Shakespeare for Doctors

This column is about the benefits of reading Shakespeare and is written with medical students, doctors, and scientists in mind. Reading Shakespeare’s verse drama trains reading skills, in the broadest sense of the word “reading.” Reading well means doing active thinking, questioning, and imagining, which are the same skills involved in reading a complex patient, or an elusive scientific problem. Shakespeare offers excellent plays for practicing these skills outside the clinic or laboratory, and my goal is to give examples of how I read his verse drama — each installment will focus on one play.

Tony Sun Tony Sun (2 Posts)

Columnist

Weill Cornell Medical College


Tony Sun is an MD-PhD student at Cornell Medical College. He completed his BA in English literature at Washington University in St. Louis. Tony read Shakespeare unenthusiastically in high school, but he reread and rediscovered Shakespeare in college and has since remained committed to a lifelong appreciation of imaginative literature.

Shakespeare for Doctors

This column is about the benefits of reading Shakespeare and is written with medical students, doctors, and scientists in mind. Reading Shakespeare’s verse drama trains reading skills, in the broadest sense of the word “reading.” Reading well means doing active thinking, questioning, and imagining, which are the same skills involved in reading a complex patient, or an elusive scientific problem. Shakespeare offers excellent plays for practicing these skills outside the clinic or laboratory, and my goal is to give examples of how I read his verse drama — each installment will focus on one play.




Henry VI, Part One: Piecing a Patient History Together

Picture the following two scenarios: The funeral procession of Henry V passes through Westminster Abbey, and the following remark is made: “The King from Eltham I intend to steal, / And sit at chiefest stern of public weal.” The second scenario is a physician who goes into an exam room and hears the patient talking about his “stomach pain,” intake of “spicy foods,” and his “use of Advil for headache relief.” These are two entirely unrelated scenarios, yes, but the shared theme is that both dialogues contain important clues to a bigger picture.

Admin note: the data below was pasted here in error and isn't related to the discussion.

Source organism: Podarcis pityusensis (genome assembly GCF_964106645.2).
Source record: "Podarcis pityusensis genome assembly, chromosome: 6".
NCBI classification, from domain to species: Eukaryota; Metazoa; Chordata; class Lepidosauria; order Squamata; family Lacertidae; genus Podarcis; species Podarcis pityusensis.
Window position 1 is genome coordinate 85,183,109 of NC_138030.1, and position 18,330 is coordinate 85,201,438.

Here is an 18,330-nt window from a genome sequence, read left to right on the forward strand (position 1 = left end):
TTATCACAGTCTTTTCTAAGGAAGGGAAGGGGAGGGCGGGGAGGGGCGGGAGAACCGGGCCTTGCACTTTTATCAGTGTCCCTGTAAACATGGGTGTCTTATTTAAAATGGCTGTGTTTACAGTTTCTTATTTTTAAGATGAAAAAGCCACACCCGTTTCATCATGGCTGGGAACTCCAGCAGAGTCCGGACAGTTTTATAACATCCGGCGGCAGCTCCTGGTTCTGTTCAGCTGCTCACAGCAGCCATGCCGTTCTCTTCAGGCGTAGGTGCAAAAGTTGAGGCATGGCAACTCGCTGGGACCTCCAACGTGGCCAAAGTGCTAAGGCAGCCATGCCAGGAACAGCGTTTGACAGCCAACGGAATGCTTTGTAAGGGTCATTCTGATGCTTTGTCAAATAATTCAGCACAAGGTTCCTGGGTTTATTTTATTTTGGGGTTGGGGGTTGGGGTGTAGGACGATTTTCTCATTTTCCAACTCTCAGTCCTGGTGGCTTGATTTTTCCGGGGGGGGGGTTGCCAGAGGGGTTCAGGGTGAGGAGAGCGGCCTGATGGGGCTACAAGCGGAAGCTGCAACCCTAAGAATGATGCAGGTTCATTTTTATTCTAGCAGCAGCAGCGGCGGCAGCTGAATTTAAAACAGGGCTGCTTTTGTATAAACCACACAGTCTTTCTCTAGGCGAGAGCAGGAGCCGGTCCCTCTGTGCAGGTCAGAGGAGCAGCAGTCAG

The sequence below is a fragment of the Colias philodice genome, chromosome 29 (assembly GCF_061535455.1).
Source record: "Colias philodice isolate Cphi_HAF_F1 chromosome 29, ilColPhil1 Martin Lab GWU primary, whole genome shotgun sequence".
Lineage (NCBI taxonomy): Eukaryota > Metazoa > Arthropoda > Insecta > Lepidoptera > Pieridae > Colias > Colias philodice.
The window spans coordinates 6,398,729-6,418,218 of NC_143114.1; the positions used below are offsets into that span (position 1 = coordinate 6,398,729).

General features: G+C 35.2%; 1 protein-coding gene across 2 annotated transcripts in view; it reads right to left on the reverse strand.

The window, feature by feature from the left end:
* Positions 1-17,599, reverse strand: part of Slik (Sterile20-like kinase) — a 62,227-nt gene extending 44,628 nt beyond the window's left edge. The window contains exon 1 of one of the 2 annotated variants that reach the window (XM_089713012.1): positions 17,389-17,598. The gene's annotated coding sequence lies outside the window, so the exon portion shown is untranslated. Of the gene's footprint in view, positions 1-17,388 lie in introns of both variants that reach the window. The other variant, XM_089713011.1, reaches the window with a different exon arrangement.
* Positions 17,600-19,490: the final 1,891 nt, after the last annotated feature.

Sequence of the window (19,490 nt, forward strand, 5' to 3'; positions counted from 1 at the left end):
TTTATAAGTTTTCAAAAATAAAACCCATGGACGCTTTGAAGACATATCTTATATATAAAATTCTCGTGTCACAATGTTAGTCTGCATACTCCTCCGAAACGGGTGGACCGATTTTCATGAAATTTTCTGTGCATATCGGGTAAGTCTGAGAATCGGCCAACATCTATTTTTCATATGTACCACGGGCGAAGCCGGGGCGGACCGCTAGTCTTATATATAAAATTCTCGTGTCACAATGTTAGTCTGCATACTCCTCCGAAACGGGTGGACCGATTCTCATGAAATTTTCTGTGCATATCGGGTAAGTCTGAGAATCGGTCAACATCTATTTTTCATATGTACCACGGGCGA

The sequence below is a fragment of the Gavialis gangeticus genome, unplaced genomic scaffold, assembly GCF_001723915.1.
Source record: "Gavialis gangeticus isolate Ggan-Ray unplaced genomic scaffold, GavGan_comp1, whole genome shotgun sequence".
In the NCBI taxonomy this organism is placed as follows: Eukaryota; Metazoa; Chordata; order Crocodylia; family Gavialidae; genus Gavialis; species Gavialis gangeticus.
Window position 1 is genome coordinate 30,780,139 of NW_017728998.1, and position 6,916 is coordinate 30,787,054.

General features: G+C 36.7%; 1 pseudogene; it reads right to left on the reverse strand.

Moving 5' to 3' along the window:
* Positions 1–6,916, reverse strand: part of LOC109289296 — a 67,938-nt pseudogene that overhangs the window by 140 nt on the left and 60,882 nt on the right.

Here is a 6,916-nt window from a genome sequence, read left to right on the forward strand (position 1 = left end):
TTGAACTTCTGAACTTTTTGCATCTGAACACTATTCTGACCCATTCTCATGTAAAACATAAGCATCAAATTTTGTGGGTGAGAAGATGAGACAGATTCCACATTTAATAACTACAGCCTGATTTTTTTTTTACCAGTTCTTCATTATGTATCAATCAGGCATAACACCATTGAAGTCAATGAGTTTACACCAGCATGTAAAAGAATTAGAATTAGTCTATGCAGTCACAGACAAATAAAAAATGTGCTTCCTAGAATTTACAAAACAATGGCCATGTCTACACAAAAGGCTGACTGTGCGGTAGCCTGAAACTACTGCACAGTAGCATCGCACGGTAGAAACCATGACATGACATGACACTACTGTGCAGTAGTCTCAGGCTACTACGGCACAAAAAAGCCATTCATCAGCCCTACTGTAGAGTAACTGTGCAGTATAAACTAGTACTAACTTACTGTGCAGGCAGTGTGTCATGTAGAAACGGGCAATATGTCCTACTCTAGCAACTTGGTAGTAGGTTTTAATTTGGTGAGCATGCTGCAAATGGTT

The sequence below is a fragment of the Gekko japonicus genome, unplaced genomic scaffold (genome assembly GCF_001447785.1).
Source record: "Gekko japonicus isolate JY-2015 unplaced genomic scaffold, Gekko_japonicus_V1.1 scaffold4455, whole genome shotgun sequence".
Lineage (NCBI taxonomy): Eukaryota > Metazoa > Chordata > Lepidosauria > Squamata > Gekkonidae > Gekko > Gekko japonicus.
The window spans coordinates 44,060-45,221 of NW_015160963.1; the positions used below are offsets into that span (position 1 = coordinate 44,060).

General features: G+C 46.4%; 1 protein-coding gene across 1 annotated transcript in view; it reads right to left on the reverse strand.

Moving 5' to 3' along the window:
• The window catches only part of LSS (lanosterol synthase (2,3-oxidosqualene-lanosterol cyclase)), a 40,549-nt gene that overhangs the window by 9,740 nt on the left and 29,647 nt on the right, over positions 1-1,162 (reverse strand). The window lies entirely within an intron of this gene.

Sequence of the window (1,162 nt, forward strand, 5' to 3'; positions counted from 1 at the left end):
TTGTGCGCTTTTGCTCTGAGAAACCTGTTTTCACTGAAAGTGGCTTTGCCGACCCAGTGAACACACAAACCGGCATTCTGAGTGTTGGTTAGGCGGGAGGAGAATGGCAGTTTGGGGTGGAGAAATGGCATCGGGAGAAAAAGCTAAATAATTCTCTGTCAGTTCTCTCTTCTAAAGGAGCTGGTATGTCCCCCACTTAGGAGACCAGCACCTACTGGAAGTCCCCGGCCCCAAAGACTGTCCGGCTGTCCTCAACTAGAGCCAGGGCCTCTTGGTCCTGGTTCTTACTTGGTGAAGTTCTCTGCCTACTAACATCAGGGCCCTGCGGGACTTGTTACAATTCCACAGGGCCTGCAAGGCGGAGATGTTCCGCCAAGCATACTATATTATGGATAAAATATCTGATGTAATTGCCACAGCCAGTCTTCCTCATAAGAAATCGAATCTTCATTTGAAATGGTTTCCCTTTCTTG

Poetry for Medical Students

When my classmates ask me to recommend poems for reading, I am always thrilled to share my favorite poems. After sharing, I sometimes ask myself the following questions: What am I recommending exactly? How can reading poetry benefit my classmates? How has reading poetry helped me, if it even has? These are important questions to think about, particularly when thinking about how to prioritize reading poetry alongside other activities; this would not be unlike using triage to assign priority for treatments.

Tony Sun Tony Sun (2 Posts)

Columnist

Weill Cornell Medical College


Tony Sun is an MD-PhD student at Cornell Medical College. He completed his BA in English literature at Washington University in St. Louis. Tony read Shakespeare unenthusiastically in high school, but he reread and rediscovered Shakespeare in college and has since remained committed to a lifelong appreciation of imaginative literature.

Shakespeare for Doctors

This column is about the benefits of reading Shakespeare and is written with medical students, doctors, and scientists in mind. Reading Shakespeare’s verse drama trains reading skills, in the broadest sense of the word “reading.” Reading well means doing active thinking, questioning, and imagining, which are the same skills involved in reading a complex patient, or an elusive scientific problem. Shakespeare offers excellent plays for practicing these skills outside the clinic or laboratory, and my goal is to give examples of how I read his verse drama — each installment will focus on one play.